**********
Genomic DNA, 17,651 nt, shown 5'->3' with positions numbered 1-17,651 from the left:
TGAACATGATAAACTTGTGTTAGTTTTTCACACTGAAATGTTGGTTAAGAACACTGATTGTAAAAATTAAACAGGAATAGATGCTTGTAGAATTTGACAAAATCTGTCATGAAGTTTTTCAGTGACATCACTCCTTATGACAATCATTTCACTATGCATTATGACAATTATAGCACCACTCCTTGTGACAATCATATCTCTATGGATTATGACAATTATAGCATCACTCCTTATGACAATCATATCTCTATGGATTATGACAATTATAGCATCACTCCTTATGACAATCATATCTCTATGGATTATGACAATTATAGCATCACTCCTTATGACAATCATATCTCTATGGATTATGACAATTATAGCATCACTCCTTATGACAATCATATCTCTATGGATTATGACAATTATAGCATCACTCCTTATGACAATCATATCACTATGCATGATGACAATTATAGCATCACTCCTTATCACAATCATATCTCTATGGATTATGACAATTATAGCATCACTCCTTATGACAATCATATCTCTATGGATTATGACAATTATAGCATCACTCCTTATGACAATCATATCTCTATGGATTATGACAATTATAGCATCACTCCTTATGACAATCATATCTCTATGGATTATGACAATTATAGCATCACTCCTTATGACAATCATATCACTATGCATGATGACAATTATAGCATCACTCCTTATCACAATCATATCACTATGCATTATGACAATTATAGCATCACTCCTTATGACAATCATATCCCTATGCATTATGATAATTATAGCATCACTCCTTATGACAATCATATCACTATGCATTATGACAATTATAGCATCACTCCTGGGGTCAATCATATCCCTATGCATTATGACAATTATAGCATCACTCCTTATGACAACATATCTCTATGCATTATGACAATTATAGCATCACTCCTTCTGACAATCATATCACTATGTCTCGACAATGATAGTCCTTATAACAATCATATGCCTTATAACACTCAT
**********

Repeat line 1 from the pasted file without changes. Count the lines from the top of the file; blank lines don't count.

Genomic DNA, 17,651 nt, shown 5'->3' with positions numbered 1-17,651 from the left: